Chris will be bringing a few of his home-building team members on the trip in August to act as team leaders. Other than that, we will employ Ghanaians for the construction labor and hope to teach them along the way.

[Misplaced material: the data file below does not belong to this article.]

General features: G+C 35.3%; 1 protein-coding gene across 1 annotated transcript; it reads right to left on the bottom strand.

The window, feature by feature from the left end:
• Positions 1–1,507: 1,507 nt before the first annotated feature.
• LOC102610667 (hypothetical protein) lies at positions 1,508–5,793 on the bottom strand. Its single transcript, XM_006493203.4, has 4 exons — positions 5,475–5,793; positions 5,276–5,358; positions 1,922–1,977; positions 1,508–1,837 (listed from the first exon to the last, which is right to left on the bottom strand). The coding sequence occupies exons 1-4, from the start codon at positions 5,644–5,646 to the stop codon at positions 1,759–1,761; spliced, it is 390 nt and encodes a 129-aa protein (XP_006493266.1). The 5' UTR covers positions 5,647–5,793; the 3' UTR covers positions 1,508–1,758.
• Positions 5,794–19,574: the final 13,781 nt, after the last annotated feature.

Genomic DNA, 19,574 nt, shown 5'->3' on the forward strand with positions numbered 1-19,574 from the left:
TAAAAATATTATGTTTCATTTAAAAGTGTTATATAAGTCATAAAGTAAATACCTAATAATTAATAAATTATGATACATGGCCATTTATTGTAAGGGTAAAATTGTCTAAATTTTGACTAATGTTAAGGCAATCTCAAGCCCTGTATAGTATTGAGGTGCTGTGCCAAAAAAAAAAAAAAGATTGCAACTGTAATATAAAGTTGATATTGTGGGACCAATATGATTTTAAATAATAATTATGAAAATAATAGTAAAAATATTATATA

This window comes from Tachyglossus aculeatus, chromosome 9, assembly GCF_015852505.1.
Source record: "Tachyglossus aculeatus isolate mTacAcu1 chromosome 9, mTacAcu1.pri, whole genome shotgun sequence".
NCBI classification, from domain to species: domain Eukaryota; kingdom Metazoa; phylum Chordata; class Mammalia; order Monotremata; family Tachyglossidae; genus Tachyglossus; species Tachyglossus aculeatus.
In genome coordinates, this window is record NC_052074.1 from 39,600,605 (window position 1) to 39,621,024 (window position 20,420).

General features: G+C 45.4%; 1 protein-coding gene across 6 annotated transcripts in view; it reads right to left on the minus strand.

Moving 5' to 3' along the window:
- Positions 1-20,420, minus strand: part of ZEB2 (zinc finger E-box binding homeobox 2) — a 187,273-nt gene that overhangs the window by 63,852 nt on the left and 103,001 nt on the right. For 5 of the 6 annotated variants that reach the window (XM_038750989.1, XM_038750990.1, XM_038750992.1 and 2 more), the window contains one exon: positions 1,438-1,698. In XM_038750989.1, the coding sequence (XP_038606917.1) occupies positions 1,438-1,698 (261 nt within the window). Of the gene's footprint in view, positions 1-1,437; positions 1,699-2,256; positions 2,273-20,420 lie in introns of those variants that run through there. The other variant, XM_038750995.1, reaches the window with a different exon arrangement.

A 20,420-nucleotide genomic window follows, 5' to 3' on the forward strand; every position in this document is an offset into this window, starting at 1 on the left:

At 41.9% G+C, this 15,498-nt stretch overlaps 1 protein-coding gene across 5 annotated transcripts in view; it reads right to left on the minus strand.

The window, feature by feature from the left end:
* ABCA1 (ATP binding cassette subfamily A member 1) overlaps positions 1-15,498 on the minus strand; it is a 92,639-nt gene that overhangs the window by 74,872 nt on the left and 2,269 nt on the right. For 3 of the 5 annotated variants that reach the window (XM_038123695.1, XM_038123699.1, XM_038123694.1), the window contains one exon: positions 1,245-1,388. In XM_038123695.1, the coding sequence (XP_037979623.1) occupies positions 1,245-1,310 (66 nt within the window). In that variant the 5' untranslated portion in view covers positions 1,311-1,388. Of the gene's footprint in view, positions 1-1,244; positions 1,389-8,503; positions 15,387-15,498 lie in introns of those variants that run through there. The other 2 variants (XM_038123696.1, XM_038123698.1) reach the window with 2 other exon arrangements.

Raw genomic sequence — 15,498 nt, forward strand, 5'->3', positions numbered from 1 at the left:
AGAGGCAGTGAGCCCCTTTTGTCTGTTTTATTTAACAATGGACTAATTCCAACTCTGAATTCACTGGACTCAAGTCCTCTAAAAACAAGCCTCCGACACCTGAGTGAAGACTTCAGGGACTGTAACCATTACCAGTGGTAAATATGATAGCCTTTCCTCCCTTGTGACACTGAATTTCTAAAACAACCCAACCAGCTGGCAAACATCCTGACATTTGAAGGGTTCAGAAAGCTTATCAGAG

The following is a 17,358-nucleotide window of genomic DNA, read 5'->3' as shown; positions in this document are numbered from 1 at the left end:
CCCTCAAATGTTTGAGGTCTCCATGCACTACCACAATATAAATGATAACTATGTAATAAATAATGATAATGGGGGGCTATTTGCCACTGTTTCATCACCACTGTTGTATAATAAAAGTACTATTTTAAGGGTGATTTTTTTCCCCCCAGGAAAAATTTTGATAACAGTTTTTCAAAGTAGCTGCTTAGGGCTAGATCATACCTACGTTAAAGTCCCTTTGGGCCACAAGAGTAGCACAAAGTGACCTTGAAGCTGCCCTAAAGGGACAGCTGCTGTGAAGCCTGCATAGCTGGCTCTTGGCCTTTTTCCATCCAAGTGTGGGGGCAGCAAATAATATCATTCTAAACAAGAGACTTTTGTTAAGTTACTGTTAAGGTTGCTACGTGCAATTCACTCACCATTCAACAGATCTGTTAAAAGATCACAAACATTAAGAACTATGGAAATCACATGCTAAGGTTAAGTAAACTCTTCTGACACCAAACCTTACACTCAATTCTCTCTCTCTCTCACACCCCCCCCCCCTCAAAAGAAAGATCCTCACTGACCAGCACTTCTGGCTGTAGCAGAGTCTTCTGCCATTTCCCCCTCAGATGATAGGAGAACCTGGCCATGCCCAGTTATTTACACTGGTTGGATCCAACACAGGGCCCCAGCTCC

Chris has estimated that the total cost for straight building materials (concrete blocks plus other) is going to be $25,000. This cost includes all 3 projects detailed above. Once we saw the cost and the amount of blocks that we need - $25,000 and 2500 blocks - it was easy to break this down into an agreeable donation number for individuals. We are asking individuals to prayerfully consider buying a cement block for our project. Again, we need 2500 blocks and a total of $25,000 needs to be raised. For ease, that means, we can label each $100 donation as purchasing 1 cement block. All we need is 250 people to buy 1 cement block at $100 a piece, and then the money for the building materials will be raised. You will see that I have created a section on my sidebar that will keep track of donations for the Asikuma Phase I projects. We have opened up a separate account off of our Kingdom Cares International account strictly for Asikuma funds. If you feel led to donate, please label your donation somehow with a sticky note or in the memo line of a check that says Asikuma Projects. This will ensure that your donation goes into the Asikuma account. From there I will be able to keep track on my blog of how much money is being raised as we look towards the $25,000 number. I also wanted to note, that these donations will go strictly towards the cement blocks and building materials. Donations will NOT go towards the other overhead costs such as airline tickets, hotel accommodations, food for the workers, etc. Those costs are paid for by each trip attendee on their own, and other expenses will be covered by our general Kingdom Cares International funds. Donations are payable to Kingdom Cares International and can be sent to 315 Ridgewood Dr., Huxley, IA 50124 or given to us in person. Also remember, Kingdom Cares International is a 501c3 non-profit foundation. All donations are tax deductible.